Carbohydrate-binding proteins fill in gaps in immune defenses
Our bodies produce a family of proteins that recognize and kill bacteria whose carbohydrate coatings resemble those of our own cells too closely, scientists have discovered.
Called galectins, these proteins recognize carbohydrates from a broad range of disease-causing bacteria, and could potentially be deployed as antibiotics to treat certain infections. The results are scheduled for publication in Nature Chemical Biology.
Researchers at Emory University School of Medicine made the discovery with the aid of glass slides coated with an array of over 300 different glycans (carbohydrates found on the surfaces of cells) derived from bacteria, many of which are found in the intestine. One can think of these slides – called microbial glycan microarrays – as wardrobes displaying a variety of clothes worn by gut bacteria.
"Many microbes cover themselves with glycans that somewhat resemble our own cells," says Richard D. Cummings, PhD, professor and chair of the Department of Biochemistry at Emory University School of Medicine. "That limits how well the immune system can use antibodies to respond to those microbes."
To prevent auto-immune attack, our bodies usually don't make antibodies against molecules found on our own cells. That leaves gaps in our defenses that bacteria could exploit. Several of those gaps are filled by galectins, the researchers found.
The discovery expands upon an initial finding, published in Nature Medicine in 2010, describing galectins that recognize and kill bacteria that express the human blood group B antigen.
The Emory researchers collaborated with the laboratory of James C. Paulson, PhD, at the Scripps Research Institute (TSRI). Co-first authors of the paper are Sean Stowell, MD/PhD (a resident in in laboratory and transfusion medicine at Emory), Connie Arthur, PhD (postdoctoral fellow at Emory with Stowell), and research assistant Ryan McBride at TSRI.
In contrast to antibodies, the galectins kill the bacteria directly, without needing other parts of the immune system to pile on. The researchers identified several varieties of bacteria (Pseudomonas aeruginosa, Providencia alcalifaciens, Klebsiella pneumoniae, and Serratia marcescens, for example) targeted for killing by galectins. In some cases, only certain strains of a given bacteria were vulnerable, because only those strains carried the target glycan.
"These studies have opened the way to understanding the ways in which adaptive or antibody-based factors work together with innate or galectin-based factors to give us immunity against a broad range of microbes," Cummings says.
In addition, the microarray technology provides tools to study glycan-binding antibodies and galectins in populations, he says.
"These studies use tiny amounts of blood – just a few drops – and show how glycan microarrays could supersede previous technology," he says. "Using these tools, investigators could identify developmental- and age-specific differences in anti-microbial glycan antibodies in humans, which may predict susceptibility to disease."
Quinn Eastman | Eurek Alert!
Novel 'repair system' discovered in algae may yield new tools for biotechnology
29.07.2016 | Boyce Thompson Institute
Molecular troublemakers instead of antibiotics?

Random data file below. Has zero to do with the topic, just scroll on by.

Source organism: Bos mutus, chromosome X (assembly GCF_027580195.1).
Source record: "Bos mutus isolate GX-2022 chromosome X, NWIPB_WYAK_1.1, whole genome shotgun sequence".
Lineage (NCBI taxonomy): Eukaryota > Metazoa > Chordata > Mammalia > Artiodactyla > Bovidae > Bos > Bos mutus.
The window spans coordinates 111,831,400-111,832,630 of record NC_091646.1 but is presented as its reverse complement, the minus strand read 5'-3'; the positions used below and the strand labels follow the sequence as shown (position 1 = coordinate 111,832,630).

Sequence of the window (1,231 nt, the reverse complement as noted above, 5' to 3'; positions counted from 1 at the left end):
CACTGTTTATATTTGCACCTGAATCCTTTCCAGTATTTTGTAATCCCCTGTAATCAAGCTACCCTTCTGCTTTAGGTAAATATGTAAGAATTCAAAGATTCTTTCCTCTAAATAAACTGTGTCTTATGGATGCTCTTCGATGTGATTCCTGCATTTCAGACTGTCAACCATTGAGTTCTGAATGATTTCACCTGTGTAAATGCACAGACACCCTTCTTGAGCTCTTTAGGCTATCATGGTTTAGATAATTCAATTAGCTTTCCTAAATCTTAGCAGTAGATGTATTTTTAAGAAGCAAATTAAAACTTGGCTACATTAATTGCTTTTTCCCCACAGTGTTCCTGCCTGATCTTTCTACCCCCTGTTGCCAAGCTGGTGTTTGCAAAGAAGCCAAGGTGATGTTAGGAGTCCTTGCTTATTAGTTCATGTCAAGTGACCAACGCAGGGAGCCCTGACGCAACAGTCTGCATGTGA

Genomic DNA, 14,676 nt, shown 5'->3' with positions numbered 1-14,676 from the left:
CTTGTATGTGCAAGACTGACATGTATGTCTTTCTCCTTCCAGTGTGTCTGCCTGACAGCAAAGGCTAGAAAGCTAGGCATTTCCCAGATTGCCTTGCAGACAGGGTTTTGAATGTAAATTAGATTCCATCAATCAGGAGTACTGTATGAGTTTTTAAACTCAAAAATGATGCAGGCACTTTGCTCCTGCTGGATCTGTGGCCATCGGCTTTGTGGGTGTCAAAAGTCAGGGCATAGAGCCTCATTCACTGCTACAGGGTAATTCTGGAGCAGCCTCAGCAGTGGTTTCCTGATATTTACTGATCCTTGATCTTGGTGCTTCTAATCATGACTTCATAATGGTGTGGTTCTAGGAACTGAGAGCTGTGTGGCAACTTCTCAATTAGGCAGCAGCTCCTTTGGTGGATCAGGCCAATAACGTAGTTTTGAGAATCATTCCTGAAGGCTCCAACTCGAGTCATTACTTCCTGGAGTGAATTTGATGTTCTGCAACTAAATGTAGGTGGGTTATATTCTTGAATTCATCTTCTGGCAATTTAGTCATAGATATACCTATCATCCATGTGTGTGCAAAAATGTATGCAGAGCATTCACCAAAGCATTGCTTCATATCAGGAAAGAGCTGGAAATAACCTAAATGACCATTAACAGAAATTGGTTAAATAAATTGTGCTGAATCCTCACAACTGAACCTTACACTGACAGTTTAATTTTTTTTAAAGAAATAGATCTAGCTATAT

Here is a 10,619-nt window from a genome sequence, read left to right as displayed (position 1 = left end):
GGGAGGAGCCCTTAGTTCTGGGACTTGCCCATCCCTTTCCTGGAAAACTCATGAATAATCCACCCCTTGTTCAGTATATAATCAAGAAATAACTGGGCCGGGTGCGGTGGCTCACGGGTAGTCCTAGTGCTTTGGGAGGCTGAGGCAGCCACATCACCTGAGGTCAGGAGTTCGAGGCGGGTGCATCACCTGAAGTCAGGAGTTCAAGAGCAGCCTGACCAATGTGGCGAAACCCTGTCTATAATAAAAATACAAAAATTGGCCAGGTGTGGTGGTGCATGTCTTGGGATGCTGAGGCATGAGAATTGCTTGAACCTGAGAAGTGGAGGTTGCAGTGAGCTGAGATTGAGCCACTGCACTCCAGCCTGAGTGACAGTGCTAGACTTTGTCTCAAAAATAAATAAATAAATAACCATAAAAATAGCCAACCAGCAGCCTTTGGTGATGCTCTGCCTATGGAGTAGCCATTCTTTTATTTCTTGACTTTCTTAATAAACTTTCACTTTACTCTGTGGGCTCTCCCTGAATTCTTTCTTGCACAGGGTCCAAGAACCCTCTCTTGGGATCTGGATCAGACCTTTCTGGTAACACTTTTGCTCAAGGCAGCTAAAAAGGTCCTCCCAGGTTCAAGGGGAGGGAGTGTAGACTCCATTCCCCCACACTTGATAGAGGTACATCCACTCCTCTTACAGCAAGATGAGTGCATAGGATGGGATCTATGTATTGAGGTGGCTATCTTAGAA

29.07.2016 | Christian-Albrechts-Universität zu Kiel
Transparent electronics devices are present in today’s thin film displays, solar cells, and touchscreens. The future will bring flexible versions of such devices. Their production requires printable materials that are transparent and remain highly conductive even when deformed. Researchers at INM – Leibniz Institute for New Materials have combined a new self-assembling nano ink with an imprint process to create flexible conductive grids with a resolution below one micrometer.
To print the grids, an ink of gold nanowires is applied to a substrate. A structured stamp is pressed on the substrate and forces the ink into a pattern. “The...
A new Fraunhofer MEVIS method conveys medical interrelationships quickly and intuitively with innovative visualization technology
On the monitor, a brain spins slowly and can be examined from every angle. Suddenly, some sections start glowing, first on the side and then the entire back of...
Researchers at the U.S. Department of Energy's (DOE) Ames Laboratory have discovered an unusual property of purple bronze that may point to new ways to achieve high temperature superconductivity.
While studying purple bronze, a molybdenum oxide, researchers discovered an unconventional charge density wave on its surface.
Munich Physicists have developed a novel electron microscope that can visualize electromagnetic fields oscillating at frequencies of billions of cycles per second.
Temporally varying electromagnetic fields are the driving force behind the whole of electronics. Their polarities can change at mind-bogglingly fast rates, and...
Breakup of continents with two speed: Continents initially stretch very slowly along the future splitting zone, but then move apart very quickly before the onset of rupture. The final speed can be up to 20 times faster than in the first, slow extension phase.phases
Present-day continents were shaped hundreds of millions of years ago as the supercontinent Pangaea broke apart. Derived from Pangaea’s main fragments Gondwana...
29.07.2016 | Event News
15.07.2016 | Event News
15.07.2016 | Event News
29.07.2016 | Power and Electrical Engineering
29.07.2016 | Life Sciences
29.07.2016 | Event News